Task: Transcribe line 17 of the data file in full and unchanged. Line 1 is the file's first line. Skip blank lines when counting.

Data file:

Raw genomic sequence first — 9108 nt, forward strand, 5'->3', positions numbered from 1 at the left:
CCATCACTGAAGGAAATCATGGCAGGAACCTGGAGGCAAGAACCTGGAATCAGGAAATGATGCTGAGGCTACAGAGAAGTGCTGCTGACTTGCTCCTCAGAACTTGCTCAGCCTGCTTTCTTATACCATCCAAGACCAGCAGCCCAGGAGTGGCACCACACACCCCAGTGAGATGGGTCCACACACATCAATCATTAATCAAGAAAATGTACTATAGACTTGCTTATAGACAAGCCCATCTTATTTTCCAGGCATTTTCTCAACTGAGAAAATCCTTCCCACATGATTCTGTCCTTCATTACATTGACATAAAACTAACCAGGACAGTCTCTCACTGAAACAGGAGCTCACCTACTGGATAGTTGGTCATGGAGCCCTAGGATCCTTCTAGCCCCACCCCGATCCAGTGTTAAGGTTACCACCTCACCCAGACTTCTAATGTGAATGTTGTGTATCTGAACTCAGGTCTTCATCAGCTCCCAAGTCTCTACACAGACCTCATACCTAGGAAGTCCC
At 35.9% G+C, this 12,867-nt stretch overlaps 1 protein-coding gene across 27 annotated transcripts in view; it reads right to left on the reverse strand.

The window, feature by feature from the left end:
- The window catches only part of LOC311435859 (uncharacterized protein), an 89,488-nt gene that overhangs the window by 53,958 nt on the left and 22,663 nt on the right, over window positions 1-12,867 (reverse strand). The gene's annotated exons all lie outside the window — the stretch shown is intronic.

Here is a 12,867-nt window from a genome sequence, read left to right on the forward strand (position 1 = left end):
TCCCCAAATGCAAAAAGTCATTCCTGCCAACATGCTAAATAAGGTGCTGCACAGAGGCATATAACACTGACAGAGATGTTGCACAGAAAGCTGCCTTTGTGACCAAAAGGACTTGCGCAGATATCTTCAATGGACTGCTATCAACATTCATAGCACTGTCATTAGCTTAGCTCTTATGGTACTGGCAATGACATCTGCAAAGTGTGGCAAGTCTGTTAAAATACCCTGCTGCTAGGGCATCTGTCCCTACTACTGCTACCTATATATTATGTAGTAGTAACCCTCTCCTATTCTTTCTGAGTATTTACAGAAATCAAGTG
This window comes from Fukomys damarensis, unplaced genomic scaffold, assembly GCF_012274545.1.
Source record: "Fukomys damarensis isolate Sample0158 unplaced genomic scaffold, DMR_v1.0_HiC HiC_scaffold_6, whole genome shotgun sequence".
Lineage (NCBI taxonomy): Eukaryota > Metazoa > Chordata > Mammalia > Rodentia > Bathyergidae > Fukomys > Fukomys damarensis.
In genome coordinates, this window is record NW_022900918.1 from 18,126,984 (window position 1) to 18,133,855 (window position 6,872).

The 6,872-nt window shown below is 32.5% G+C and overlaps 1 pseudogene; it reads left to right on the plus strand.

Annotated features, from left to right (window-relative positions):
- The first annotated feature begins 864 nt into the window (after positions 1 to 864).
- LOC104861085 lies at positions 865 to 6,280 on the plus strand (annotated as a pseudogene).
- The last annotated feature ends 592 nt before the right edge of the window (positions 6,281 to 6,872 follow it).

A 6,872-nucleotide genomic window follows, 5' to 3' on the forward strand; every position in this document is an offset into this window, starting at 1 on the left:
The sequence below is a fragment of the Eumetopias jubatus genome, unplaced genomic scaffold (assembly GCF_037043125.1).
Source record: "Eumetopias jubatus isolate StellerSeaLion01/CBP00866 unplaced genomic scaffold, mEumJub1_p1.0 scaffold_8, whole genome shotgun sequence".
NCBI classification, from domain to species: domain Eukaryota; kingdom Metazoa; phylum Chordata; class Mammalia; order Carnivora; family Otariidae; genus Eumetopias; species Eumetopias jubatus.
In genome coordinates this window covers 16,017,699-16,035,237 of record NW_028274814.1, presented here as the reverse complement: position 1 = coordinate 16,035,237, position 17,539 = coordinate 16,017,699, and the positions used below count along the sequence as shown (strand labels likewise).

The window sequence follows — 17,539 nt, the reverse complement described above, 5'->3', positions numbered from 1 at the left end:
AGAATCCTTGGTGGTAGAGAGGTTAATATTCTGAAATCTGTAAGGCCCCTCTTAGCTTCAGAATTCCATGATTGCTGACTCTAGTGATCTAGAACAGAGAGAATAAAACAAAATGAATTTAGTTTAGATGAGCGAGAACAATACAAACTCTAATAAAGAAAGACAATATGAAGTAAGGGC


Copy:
A 6,872-nucleotide genomic window follows, 5' to 3' on the forward strand; every position in this document is an offset into this window, starting at 1 on the left: